usa life blog america living tips

Small Talk Culture in the USA

In most parts of the U.S.A., small talk is a common thing that Americans do when they are interacting with a stranger. In other parts of the world, this does not come naturally because it is not in the culture to do so. This article below will be discussing some common examples of how to deal with the small talk culture in the United States of America.

The list will be constantly updated.

Table of Contents

When a stranger comes into the elevator

When a stranger comes into the elevator and you are near the only spot to press the floors, you would ask that person “what floor?” In some countries, people leave it up to the other person to press the button, but it usually would be socially inappropriate to not ask the other person which level they are going to in the U.S.A.

After leaving a conversation with anyone in the U.S.A.

After you leave a conversation with someone in the U.S.A., the last thing you would say to that person would usually be “Have a good one” (which just means have a good day), “Have a good day,” “Have a goodnight,” “Take care” or something similar.

When someone says “How are you doing?”

When someone says “How are you doing?” in the U.S.A., it usually just means “Hello” and you just need to say something similar to “Great” or “Pretty good” and then just add “How are you?” back to them. Sometimes people will say “could be better” but it is not as common. You aren’t really supposed to give a long response because most of the time it is not actually a question but a simple hello.




Academic Students (F1 visa)

Vocational Students (M1 visa)

Students, Research Scholars, Professors, Exchange Visitors, Interns, Trainees, Foreign Medical Doctors (J1 visa)


Tourists (B2 visa)

Tourists Using ESTA (VWP visa, Visa Waiver Program)


Immigrant Visas (Green Card)

Extraordinary Ability in the Science, Art, Education, Business, Athletic field (EB1a Employment Based Green Card)

Outstanding Professors and Researchers (EB1b Employment Based Green Card)

Multinational Manager and Executive (EB1c Employment Based Green Card)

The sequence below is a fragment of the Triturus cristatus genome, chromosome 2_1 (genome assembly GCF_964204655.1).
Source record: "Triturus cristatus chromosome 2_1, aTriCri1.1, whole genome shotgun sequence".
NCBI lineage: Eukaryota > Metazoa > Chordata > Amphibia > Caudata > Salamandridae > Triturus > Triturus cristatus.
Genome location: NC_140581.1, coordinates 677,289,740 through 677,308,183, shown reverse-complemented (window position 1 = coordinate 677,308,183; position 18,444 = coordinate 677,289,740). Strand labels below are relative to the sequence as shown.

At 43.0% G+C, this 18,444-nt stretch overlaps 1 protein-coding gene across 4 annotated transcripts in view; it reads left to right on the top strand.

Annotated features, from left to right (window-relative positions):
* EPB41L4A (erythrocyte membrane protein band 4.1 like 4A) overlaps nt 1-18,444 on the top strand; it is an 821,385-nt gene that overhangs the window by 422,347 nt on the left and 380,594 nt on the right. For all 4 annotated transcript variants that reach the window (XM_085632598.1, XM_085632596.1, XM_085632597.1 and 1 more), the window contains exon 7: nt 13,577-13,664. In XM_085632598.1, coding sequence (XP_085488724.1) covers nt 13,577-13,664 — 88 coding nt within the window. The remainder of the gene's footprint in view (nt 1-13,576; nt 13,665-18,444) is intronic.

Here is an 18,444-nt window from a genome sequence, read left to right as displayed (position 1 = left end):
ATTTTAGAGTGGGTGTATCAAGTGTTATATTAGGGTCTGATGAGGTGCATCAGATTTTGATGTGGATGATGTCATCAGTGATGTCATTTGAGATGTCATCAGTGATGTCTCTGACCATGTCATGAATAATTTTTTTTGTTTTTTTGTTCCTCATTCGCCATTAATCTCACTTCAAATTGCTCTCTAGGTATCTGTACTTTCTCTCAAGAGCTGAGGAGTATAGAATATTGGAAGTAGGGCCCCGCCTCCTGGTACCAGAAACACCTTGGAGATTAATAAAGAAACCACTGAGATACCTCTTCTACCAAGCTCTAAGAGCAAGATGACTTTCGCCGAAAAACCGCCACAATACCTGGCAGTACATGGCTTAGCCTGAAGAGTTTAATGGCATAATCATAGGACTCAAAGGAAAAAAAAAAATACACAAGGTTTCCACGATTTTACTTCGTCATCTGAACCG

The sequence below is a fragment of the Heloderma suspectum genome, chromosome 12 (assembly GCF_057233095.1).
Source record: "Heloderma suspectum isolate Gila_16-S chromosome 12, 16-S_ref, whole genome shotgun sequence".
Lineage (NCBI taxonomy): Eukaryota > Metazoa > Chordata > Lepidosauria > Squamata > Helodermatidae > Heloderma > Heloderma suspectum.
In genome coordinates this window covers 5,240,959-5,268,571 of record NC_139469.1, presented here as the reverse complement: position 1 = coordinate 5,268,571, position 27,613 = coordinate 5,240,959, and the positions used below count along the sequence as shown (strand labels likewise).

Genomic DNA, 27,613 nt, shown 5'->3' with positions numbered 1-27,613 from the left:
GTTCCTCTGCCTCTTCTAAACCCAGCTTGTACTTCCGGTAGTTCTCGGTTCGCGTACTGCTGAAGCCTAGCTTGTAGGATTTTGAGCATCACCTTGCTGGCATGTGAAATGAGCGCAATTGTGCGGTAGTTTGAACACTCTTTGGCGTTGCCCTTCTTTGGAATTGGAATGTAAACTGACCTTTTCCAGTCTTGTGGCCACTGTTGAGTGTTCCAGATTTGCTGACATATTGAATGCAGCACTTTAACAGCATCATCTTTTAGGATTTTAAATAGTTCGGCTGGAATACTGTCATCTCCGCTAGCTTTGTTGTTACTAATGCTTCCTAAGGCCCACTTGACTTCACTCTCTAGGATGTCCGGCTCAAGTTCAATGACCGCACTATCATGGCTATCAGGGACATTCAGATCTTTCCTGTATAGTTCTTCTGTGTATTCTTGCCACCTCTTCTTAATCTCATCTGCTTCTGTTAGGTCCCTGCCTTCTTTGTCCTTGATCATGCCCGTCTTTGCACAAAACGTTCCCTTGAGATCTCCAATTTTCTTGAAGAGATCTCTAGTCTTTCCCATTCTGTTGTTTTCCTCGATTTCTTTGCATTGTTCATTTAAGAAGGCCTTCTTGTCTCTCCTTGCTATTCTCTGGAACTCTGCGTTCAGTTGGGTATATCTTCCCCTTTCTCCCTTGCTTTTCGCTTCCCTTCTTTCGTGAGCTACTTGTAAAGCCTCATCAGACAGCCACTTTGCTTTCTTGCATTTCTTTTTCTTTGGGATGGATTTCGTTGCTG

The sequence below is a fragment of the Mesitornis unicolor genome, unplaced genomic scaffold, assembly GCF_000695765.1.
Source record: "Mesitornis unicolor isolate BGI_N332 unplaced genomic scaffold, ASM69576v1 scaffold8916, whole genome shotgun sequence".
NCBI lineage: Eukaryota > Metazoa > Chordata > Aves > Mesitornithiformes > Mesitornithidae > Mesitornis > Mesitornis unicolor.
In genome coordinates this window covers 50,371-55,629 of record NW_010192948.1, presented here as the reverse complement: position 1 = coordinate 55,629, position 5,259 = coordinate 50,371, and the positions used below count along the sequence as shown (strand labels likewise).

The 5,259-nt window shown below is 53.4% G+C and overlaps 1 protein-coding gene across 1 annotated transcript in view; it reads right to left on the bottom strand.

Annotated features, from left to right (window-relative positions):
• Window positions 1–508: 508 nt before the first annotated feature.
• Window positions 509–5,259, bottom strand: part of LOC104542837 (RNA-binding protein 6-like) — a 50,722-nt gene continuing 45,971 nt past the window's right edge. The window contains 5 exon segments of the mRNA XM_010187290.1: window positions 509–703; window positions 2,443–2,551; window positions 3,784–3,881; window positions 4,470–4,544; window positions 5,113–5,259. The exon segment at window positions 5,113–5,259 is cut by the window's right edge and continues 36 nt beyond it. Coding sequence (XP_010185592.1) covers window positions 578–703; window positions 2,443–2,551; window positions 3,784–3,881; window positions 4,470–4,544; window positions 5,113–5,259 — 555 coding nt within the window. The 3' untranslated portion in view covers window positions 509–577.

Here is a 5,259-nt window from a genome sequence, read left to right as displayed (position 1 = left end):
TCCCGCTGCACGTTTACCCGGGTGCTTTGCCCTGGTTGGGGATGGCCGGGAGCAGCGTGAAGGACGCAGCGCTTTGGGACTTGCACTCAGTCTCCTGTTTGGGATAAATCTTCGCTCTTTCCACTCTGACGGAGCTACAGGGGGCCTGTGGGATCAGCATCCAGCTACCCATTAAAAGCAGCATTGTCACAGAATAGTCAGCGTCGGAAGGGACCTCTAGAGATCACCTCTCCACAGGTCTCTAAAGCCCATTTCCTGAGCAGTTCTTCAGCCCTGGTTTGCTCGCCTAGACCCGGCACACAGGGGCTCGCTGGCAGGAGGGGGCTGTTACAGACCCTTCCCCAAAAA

Advanced Degree or Exceptional Ability Worker (EB2 Employment Based Green Card)

Professional Workers, Skilled Workers and Other Unskilled Labor Workers (EB2 Employment Based Green Card )

Religious Workers and Special Immigrants (EB4 Employment Based Green Card)

Business Owner and Investors (EB5 Employment Based Green Card)

Nonimmigrant Visas (Temporary Visas)

Workers in Various Fields:

Temporary Business and Tourism Visitor (B1 visa & B2 visa)

Extraordinary Ability in the Science, Education, Business and Athletics field (O1A visa)

Specialty Occupation Workers (H1B Visa)

Specialty Occupation Workers for Person from Chile or Singapore (H1B1 Visa)

Specialty Occupation Workers from Australia (E3 visa)

Professional Workers from Canada and Mexico (TN Visa)

Specialized Knowledge Transferee (L1B Visa)

Temporary Skilled and Unskilled Workers (H2B Visa)

Trainees and Special Education Exchange Visitor (H3 Visa)

Business Owners or Workers in Business Related Fields:

Manager and Executive Transferee (L1A Visa)

Treaty Traders or Their Employees (E1 visa)

Treaty Investors or Their Employees (E2 visa)

Workers in Art (Entertainment) or Athletic Related Fields:

Fashion Models (H1B3 Visa)

Extraordinary ability in the Arts and Extraordinary Achievements in Motion Pictures and Television (O1B visa)

Essential Support Staff for O1B Workers (O2 visa)

Internationally Recognized Entertainment Group (P1B visa)

Reciprocal Exchange Program (P2 visa)

Culturally Unique Program (P3 visa)

Internationally Recognized Athlete (P1A visa)

Essential Support Staff for P Visa Workers (P1S/P2S/P3S visa)

Workers in Other Specific Fields:

Temporary Religious Worker (R1 visa)

Agricultural Workers (H2A Visa)

U.S. Department of Defense Workers (H1B2 Visa)


Immigrant Visas (Green Card)

Family of U.S. Green Card Holder:

Marriage to U.S. Green Card Holder (F2A Marriage Based Green Card)

Unmarried Adult Child of Green Card Holder (F2B Family Based Green Card)

Family of U.S. Citizen:

Marriage to U.S. Citizen (IR1 or CR1 Marriage Based Green Card)

Unmarried Adult Child of U.S. Citizen (F1 Family Based Green Card)

Married Children of U.S. Citizen (F3 Family Based Green Card)

Brother or Sister of U.S. Citizen (F4 Family Based Green Card)

Parents of U.S. Citizen (F5 Family Based Green Card)

Widow(er) of Deceased U.S. Citizen (EB4 Family Based Green Card)

Nonimmigrant Visas (Temporary Visas)

Foreign Fiance(e) (K1 visa)

Foreign Spouse (K3 visa)

Dependent Children of Foreign Fiance(e) (K2 visa)

Dependent Children of Foreign Spouse (K4 visa)